U.S. Army Corps Of Engineers: Dredging, But No Dumping, In 2015

Lake Erie lakefront (above); Brigadier General Richard Kaiser (l) and Lt. Col. Karl Jansen (r). Photos by Brian Bull.
Lake Erie lakefront (above); Brigadier General Richard Kaiser (l) and Lt. Col. Karl Jansen (r). Photos by Brian Bull.
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The Corps maintains that its scientists have analyzed its dredging methods, and concluded putting dredged material into the lake is a safe and economical way to dispose of the 225,000 cubic yards the agency gathers from Cleveland Harbor each year.

Brigadier General Richard Kaiser says bad memories are literally burned into people’s mind of pollutants in the local waterways…..but there’s no need for apprehension.

“Over 40 years of environmental cleanup here has yielded tremendous, positive results,” says Kaiser. “To the point where the sediments in Cleveland Harbor and the Cuyahoga River…they have met the threshold for the EPA’s placement in the open lake. 20 percent of the material may not be suitable for placement in the open lake, but 80 percent of it is.”

But while dredging will go forward, opponents of dumping like Julius Ciaccia, CEO of the Northeast Ohio Regional Sewer District -- say he doesn’t want to set back plans to clean up Lake Erie.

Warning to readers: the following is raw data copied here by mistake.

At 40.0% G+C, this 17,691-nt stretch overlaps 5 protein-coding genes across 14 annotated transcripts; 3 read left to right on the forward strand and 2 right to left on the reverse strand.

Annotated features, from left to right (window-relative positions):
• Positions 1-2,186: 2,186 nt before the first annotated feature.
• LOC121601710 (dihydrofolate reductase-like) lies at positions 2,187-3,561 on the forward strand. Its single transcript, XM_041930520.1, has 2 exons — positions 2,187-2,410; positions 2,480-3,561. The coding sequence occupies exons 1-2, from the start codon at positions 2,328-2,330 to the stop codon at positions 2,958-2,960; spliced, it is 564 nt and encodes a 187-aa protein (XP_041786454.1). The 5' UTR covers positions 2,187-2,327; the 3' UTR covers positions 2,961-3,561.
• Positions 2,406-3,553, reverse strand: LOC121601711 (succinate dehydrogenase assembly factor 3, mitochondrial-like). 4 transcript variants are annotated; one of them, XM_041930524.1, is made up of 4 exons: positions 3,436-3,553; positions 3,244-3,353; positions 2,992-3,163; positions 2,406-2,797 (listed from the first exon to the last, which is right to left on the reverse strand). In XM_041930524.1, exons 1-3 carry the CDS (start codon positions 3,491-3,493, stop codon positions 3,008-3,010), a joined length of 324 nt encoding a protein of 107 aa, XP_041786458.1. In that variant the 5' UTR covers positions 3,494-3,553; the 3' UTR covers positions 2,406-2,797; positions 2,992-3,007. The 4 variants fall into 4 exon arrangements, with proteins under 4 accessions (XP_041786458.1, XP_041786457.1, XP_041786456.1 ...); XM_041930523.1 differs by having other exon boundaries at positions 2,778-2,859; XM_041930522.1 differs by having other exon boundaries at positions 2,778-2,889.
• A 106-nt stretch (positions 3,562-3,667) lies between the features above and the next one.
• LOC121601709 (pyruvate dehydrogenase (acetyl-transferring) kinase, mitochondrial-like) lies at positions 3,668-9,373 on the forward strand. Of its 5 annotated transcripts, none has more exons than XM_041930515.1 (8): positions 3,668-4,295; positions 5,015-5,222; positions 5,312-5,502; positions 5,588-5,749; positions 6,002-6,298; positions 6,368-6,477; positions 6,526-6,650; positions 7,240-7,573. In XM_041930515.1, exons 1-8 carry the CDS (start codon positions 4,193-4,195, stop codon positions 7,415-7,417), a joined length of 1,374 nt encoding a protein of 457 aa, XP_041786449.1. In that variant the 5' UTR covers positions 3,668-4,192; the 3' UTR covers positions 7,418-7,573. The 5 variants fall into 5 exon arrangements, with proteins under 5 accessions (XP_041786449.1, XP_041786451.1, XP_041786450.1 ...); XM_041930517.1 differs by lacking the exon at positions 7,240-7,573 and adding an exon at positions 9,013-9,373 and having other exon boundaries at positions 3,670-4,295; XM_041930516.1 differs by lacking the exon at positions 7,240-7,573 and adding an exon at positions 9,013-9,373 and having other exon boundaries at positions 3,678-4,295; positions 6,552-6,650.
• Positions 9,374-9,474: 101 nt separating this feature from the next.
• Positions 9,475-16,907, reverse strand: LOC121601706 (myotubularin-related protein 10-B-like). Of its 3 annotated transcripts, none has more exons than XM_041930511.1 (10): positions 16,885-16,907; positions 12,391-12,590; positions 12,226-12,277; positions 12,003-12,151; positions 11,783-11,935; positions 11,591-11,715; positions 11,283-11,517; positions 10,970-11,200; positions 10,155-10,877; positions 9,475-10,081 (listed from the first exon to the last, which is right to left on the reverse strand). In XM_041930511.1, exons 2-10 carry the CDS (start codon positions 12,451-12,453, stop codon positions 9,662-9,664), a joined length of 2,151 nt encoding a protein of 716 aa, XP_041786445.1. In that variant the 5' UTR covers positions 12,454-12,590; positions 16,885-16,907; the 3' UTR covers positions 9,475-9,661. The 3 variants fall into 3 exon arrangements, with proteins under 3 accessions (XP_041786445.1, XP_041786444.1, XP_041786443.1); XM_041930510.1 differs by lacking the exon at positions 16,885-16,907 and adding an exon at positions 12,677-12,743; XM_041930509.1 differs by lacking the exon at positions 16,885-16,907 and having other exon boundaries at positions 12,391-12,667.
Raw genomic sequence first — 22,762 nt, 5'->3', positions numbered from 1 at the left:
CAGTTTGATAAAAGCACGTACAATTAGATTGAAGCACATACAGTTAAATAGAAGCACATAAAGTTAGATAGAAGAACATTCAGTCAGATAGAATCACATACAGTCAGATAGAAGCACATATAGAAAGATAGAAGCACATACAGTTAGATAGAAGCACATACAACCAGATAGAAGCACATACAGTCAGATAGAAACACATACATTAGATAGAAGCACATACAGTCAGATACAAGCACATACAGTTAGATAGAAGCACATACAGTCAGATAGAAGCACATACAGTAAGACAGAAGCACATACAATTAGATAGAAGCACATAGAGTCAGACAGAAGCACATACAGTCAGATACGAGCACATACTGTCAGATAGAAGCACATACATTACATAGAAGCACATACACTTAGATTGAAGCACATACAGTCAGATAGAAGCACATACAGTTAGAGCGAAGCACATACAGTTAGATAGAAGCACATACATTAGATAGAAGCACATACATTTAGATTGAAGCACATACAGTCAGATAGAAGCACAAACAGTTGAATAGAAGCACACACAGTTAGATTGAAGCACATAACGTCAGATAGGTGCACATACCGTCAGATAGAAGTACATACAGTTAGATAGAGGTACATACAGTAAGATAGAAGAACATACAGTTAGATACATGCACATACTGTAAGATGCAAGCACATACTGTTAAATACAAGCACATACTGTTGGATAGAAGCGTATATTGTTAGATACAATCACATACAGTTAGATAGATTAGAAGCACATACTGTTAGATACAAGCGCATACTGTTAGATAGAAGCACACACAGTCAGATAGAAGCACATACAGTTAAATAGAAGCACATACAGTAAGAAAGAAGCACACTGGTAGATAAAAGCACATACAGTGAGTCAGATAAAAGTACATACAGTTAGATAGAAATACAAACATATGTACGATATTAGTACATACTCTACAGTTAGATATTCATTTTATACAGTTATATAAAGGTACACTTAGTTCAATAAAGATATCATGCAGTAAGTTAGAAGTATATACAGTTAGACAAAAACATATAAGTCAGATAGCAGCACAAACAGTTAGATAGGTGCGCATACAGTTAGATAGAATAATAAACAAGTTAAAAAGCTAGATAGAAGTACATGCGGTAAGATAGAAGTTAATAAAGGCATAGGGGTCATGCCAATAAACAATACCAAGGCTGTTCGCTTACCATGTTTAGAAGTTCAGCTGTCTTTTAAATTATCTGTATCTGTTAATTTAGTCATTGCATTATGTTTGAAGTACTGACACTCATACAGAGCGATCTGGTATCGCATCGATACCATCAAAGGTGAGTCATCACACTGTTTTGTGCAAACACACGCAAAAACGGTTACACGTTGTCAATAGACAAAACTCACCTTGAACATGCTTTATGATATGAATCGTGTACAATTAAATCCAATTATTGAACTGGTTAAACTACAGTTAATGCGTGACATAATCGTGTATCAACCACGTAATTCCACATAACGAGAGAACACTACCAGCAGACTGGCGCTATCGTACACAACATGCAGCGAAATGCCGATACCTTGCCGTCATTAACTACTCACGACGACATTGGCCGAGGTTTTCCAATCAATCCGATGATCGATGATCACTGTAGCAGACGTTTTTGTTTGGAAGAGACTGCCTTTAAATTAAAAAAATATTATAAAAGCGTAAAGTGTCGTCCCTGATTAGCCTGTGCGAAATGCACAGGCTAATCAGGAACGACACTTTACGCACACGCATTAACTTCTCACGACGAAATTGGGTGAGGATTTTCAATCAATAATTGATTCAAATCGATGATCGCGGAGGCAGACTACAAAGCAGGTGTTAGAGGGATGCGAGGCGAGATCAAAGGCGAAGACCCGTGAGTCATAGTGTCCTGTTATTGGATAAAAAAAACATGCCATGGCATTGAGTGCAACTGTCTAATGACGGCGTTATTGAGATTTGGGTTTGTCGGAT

“We are in fact, spending $3 billion on substantially cleaning up the lake,” says Ciaccia.

“And we don’t want to see that investment being negated with some of the things they’re going to be putting into the lake. While they have scientists that have said it’s going to be at low levels, there’s no guarantees of that and we just think it’s risky.”

Dredging facilitates ship-traffic around the lake’s ports. But the Corps’ recent plans to redistribute the river muck and debris into northern Ohio’s largest freshwater body fired up opposition from local residents and the Ohio EPA. They say the sediment could drive up carcinogenic pollutants.

Speaking with ideastream Wednesday, the Corp’s District Commander, Lieutenant Karl Jensen, notes that in other cities, some gathered sediment has been repurposed for urban farming, habitat restoration, construction materials, and filling in basements.

"If it’s going to be suitable for those uses, then it should be suitable for open lake placement. So….same material, and should apply the same sort of methodology to evaluating it.”

For now, the Corps plans to put gathered river sediment into what are called Confined Disposal Facilities around the Cleveland harbor. They’re hoping to work with private vendors to repurpose more of the material in the future.

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